I regularly purchase music content from iTunes and then convert the AAC files to Apple Lossless. I think I’m hearing a sound quality improvement on my home stereo system, but after doing a bit of research, I’m wondering now if the only thing I’m accomplishing by upsampling a purchased AAC audio file to Apple Lossless is using up more hard drive space.

Short answer: yep. Longer answer: lossless files are great for letting you retain full sound quality in a smaller file size than uncompressed audio would occupy. But you can’t get back any of the information discarded when encoding lossy audio files (such as AAC or MP3); consequently, as you suspected, converting them to Apple Lossless will balloon their file size without improving their sound quality.

Apple TV or Apple Express: which is best for streaming music from my iPod touch to my AV receiver, which doesn’t have built-in AirPlay? They cost approximately the same, and I don’t need video.

Both devices can handle streamed music, but also offer additional features, so we’d think about which features you might need in the future. The AirPort Express can serve as a router, or can extend a wireless network, and that may be useful to you at some point. On the other hand, the Apple TV doesn’t have these network features, but it does offer access to iTunes Match and other iTunes in the Cloud content via your TV and receiver.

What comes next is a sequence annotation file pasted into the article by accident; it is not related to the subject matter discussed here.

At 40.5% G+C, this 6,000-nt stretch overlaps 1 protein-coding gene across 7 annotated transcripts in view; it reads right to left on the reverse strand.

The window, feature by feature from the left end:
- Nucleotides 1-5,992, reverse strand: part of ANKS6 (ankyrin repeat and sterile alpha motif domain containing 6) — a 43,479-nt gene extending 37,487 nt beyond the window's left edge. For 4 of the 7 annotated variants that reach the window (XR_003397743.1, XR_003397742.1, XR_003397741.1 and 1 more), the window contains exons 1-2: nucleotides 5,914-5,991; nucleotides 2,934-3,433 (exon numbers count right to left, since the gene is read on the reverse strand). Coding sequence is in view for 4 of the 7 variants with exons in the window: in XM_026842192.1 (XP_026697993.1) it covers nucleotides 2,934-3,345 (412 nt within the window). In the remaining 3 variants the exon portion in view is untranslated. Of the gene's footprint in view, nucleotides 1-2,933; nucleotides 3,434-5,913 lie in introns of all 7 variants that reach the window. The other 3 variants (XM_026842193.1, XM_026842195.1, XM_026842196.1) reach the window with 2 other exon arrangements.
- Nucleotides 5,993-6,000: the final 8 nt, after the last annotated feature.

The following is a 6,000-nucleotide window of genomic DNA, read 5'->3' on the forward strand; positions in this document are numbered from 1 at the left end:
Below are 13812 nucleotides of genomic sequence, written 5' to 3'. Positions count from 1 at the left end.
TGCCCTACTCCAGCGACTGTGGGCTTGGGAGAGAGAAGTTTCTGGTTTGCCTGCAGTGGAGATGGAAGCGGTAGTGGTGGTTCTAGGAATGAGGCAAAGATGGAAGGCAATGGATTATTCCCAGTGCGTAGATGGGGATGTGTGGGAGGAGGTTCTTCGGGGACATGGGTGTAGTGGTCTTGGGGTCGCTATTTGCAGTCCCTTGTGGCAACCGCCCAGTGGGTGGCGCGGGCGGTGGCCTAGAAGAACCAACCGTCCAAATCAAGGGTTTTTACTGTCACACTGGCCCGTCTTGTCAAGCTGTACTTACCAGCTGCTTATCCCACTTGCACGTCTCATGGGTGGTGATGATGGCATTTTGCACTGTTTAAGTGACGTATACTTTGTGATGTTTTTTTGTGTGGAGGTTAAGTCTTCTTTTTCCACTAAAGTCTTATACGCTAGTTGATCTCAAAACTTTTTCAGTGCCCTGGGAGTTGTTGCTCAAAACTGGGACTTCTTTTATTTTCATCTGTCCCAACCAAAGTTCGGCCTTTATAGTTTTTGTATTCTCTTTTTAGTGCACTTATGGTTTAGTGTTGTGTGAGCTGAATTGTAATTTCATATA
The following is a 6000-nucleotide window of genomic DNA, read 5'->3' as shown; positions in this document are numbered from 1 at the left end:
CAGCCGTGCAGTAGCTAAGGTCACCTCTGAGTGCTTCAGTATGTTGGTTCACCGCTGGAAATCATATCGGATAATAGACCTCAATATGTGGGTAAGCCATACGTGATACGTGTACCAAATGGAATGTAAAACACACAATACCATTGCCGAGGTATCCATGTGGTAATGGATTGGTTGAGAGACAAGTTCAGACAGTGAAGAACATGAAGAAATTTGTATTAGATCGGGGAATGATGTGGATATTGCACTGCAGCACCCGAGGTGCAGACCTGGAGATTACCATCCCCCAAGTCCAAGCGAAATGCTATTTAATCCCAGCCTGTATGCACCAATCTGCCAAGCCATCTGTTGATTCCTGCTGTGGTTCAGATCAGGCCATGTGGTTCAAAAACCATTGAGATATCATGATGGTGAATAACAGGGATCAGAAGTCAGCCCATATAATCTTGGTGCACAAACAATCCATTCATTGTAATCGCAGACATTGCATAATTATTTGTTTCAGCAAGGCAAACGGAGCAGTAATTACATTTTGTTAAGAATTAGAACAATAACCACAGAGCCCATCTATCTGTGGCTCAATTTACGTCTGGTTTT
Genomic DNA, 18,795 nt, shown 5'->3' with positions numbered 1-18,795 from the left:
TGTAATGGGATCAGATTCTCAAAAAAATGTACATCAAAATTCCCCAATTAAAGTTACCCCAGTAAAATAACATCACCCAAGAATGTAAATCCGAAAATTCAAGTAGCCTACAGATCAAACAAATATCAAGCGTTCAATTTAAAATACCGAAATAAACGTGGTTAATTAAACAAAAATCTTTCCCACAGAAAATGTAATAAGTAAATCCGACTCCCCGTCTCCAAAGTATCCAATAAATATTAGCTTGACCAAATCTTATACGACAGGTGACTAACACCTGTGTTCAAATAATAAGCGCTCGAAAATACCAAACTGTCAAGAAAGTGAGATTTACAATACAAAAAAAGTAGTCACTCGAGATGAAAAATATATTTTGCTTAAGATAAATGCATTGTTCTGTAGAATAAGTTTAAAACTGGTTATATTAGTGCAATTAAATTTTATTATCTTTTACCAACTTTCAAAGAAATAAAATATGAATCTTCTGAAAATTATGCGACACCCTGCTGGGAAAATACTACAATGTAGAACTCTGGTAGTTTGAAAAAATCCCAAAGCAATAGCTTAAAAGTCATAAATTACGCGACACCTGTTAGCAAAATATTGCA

I now rip CDs in Apple Lossless format, but prior to this I used AAC. If I bought AAC files on iTunes, then deleted them, and selected Store > Check for Available Downloads, would it find and download the songs as lossless files?